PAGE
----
George Washington No White Supremacist
William C. Kashatus
September 10, 2004
The radical white supremacist group that is scheduled to rally Sept. 25 at Valley Forge National Historical Park to protest the “corrupt dictatorship” of President Bush needs to learn its American history.
Jeff Schoep, commander of the National Socialist Movement, insists that the Bush administration’s failure to close “America’s southern border to illegal non-white immigrants and potential terrorists” undermines the “separatist views of George Washington and the ordinary soldier” at the winter encampment of Dec. 19, 1777, to June 19, 1778. Schoep sees no difference between the white supremacist groups that plan to hold the rally and the Continental Army. “We are patriots,” he declares, “and we are honoring our founding fathers.”
Whether the National Socialist Movement goes through with its rally, it should be condemned for its outrageous interpretation of American history in general and of the Valley Forge encampment in particular.
There is no denying that George Washington, like many of the founding fathers, was a slaveholder. But he was well aware of the moral contradiction between his slave-holding and the revolutionary principles of “life, liberty, and the pursuit of happiness.” The War for American Independence forced Washington to become more progressive in his attitude toward African Americans.
Initially, he refused to allow blacks to serve in the Continental Army. But when Lord Dunmore, the royal governor of Virginia, offered slaves their freedom in exchange for fighting in the British Army, Washington quickly rescinded his objection and allowed “free Negroes” to enlist in the patriot army. In fact, African Americans made up perhaps 2 percent of the 230,000 soldiers who fought with the Continental Army by the war’s end.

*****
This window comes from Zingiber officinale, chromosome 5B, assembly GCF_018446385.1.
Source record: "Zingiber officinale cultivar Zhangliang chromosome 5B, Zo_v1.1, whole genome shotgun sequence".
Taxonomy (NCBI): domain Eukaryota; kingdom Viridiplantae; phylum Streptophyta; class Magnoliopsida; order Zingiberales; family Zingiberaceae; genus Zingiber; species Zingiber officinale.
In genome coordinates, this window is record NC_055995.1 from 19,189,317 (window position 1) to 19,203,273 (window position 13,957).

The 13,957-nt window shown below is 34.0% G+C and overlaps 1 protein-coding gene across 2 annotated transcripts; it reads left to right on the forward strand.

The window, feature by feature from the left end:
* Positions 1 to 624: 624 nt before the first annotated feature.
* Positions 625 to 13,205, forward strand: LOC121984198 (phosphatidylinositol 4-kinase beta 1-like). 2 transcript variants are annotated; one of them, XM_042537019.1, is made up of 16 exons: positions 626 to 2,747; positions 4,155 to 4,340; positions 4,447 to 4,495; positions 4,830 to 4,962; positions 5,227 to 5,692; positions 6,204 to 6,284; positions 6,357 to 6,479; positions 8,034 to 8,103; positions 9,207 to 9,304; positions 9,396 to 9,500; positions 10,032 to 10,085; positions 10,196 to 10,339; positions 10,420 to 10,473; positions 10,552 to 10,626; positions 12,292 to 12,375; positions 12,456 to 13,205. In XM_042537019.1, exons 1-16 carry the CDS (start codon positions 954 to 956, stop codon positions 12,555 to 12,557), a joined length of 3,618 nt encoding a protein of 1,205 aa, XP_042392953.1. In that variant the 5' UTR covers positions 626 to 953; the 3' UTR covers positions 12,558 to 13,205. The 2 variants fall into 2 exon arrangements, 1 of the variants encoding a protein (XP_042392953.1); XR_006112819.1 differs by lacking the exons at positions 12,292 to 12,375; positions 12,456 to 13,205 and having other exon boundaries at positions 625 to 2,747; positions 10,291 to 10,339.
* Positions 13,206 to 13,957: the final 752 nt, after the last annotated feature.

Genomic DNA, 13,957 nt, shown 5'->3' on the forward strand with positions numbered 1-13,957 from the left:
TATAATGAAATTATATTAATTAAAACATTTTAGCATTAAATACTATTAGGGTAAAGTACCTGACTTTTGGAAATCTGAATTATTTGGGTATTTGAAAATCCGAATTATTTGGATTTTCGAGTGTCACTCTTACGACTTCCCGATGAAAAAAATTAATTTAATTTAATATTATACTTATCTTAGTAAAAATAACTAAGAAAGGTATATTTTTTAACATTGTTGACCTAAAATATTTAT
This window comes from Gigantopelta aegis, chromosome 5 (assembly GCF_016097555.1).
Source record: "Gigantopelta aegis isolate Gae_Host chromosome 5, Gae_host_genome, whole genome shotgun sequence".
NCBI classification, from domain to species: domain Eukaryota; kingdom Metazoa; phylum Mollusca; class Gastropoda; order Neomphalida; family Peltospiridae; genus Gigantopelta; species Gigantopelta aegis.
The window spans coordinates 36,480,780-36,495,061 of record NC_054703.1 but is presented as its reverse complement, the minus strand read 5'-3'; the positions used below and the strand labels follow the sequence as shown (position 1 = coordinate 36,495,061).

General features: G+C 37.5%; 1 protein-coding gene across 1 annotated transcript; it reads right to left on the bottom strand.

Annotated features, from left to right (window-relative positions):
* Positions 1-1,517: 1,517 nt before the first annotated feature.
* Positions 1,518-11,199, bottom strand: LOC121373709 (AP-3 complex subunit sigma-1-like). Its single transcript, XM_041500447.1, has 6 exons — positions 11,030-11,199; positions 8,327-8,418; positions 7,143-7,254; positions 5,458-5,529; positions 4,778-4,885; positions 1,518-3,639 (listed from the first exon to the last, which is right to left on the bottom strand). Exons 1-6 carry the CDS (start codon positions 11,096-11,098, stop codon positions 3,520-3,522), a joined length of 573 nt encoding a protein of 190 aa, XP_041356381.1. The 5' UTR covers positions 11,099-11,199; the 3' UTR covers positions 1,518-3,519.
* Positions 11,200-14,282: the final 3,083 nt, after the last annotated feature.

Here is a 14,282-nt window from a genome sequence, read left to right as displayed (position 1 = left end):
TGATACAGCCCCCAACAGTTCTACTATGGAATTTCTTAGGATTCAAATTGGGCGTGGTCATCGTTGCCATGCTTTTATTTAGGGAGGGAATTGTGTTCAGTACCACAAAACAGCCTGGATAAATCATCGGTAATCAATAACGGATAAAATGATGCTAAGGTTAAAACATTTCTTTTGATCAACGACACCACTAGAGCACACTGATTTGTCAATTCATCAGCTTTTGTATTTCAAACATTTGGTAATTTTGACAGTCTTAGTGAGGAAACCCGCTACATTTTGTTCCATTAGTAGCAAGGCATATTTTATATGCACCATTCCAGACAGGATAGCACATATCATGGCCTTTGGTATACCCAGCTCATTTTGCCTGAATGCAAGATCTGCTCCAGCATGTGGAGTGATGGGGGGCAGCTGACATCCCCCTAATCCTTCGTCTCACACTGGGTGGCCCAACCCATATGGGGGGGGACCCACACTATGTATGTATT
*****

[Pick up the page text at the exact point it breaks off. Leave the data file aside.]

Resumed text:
Soldiers who suffered the severe hardships of the Valley Forge winter were a varied lot. Although those of English, Scottish, Irish and German backgrounds predominated, one diarist of the period noted that most American regiments included “Negroes in abundance.” The largest concentration of black soldiers served in the First Rhode Island regiment under the leadership of Gen. James Varnum. In addition, a group of 47 Indians joined the Army as scouts.
Just as important was the personal impact Washington’s black soldiers had on him. His respect for their courage made him increasingly troubled by the degrading effects of slavery on his own character. By 1778, he began to express his earnest desire to “get clear” of those he held in bondage and stopped selling them. Upon his death in 1799, Washington provided for the freedom of his remaining 123 slaves in his last will and testament.
How we interpret Washington’s legacy at any given time is at least as much a reflection of how our nation feels about itself as it is of a figure who some glorify as America’s greatest leader and others criticize as having feet of clay.
Regardless of the perspective, those who pass judgment on Washington have a responsibility to investigate the facts as well as the tacitly understood moral conventions of the time in which he lived before slapping him and the Continental Army with the label “white supremacists.”